"Women in Sri Lanka have to work beyond ethnic divide and political ideologies by uniting to achieve sustainable peace. Women at all levels across ethnic lines have to work together to achieve sustainable peace" said Leymah Roberta Gbowee.

Themes for 16 days of Activism Against Gender Based Violence:~

~ From Peace in Home to Peace in the World: Let’s Challenge Militarism and End of Violence Against Women (2011-2012)
~ Structures of Violence: Defining the Intersections of Militarism and Violence Against Women (2010)
~ Commit ▪ Act ▪ Demand: We CAN End Violence Against Women (2009)
~ Human Rights for Women ‹—› Human Rights for All: UDHR60 (2008)
~ Demanding Implementation, Challenging Obstacles: End Violence Against Women! (2007)
~ Celebrate 16 Years of 16 Days: Advance Human Rights ‹—› End Violence Against Women (2006)
~ For the Health of Women, For the Health of the World: No More Violence (2004-2005)
~ Violence Against Women Violates Human Rights: Maintaining the Momentum Ten Years After Vienna, 1993-2003 (2003)
~ Creating a Culture That Says 'No' to Violence Against Women (2002)
~ Racism and Sexism: No More Violence (2001)
~ Celebrating the Tenth Anniversary of the Campaign (2000)
~ Fulfilling the Promise of Freedom from Violence (1999)
~ Building a Culture of Respect for Human Rights (1998)
~ Demand Women's Human Rights in the Home and in the World (1997)
~ Bringing Women's Human Rights Home: Realizing Our Visions (1996)
~ Vienna, Cairo, Copenhagen and Beijing: Bringing Women's Human Rights Home (1995)
~ Awareness, Accountability, Action: Violence Against Women Violates Human Rights (1994)
~ Democracy without Women's Human Rights . . . is not Democracy (1993)
~ Violence Against Women Violates Human Rights (1991/1992

This story was written for World Pulse’s Ending Violence Against Women Digital Action Campaign.

World Pulse believes that women's stories, recommendations, and collective rising leadership can—and will—bring an end to gender-based violence. The EVAW Campaign elicits powerful content from women on the ground, strengthens their confidence as vocal grassroots leaders, and ensures that influencers and powerful institutions hear their stories.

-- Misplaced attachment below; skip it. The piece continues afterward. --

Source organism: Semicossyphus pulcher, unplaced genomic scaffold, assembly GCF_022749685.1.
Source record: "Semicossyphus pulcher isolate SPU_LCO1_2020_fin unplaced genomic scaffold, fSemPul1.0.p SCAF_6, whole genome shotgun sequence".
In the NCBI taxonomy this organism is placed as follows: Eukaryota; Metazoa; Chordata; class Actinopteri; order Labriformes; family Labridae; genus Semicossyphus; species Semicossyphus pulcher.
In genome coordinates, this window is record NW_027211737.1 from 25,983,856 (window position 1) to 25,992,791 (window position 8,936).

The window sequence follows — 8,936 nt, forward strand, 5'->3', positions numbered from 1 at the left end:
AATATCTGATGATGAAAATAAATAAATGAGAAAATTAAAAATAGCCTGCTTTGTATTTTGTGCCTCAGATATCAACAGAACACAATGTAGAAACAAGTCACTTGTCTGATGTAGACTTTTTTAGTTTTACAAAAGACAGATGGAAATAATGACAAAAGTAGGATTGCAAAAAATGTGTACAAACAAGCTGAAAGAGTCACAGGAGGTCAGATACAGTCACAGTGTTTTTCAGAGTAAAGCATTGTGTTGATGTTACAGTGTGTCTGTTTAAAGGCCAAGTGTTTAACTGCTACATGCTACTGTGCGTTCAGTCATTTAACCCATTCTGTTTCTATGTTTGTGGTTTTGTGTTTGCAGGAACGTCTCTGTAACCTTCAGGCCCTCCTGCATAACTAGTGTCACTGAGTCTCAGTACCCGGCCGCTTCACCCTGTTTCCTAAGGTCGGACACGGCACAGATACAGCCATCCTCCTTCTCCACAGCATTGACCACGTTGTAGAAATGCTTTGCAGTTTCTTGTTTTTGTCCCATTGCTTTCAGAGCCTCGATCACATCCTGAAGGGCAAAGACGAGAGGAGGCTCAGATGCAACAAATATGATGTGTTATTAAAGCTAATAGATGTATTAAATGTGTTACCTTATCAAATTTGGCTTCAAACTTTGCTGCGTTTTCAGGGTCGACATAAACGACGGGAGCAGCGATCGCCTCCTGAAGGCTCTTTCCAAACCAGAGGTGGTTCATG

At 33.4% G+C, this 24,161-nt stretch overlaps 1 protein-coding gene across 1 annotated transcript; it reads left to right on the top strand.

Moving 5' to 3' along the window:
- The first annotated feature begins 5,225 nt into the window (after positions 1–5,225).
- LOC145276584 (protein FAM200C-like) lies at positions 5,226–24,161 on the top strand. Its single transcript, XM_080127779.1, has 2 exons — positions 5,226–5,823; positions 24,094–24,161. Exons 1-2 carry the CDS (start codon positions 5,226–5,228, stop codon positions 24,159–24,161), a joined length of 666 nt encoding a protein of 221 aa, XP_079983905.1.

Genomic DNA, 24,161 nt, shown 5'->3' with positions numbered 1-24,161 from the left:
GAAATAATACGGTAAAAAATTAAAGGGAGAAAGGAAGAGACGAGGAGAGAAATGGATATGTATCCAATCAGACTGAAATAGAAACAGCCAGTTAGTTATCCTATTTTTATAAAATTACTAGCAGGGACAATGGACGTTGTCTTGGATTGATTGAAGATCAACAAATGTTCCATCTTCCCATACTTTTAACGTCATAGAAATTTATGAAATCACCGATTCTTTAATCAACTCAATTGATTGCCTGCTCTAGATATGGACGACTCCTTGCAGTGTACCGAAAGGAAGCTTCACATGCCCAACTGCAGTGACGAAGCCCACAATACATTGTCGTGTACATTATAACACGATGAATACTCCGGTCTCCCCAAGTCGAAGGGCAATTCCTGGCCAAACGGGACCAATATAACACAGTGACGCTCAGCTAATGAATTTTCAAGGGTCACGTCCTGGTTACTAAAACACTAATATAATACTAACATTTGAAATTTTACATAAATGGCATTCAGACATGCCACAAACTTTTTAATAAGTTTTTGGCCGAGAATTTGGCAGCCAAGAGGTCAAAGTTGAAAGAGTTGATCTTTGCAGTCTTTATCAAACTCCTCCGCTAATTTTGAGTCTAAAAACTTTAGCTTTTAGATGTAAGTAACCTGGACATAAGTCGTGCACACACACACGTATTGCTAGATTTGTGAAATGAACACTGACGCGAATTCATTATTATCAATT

Learn more »

Women are vulnerable in war and post war situations

Comments

Umaiyal's picture

Numbers doesnot matter.

Though I feel that women participation in politics is essential, having larger number of women in Parliament will not solve all problems which have been arising during reconciliation and reconstruction process. I thought of bringing the example of Bangladesh, where the prime minister is a woman and education minister is a woman. Though the hegemonic power lays on the hand of a woman, she is not playing an appropriate role in this country's development, rather the situation has been getting worse by corruption and greediness for power. There is no doubt, that Sri Lanka also has a similar negative political history of women participation in parliamentary politics. Therefore, I think, instead of having larger number of women in Parliament to serve the country, if we have few women members who are diligent and enthusiastic in empowering grassroots women by considering their need in parliament will be a better solution.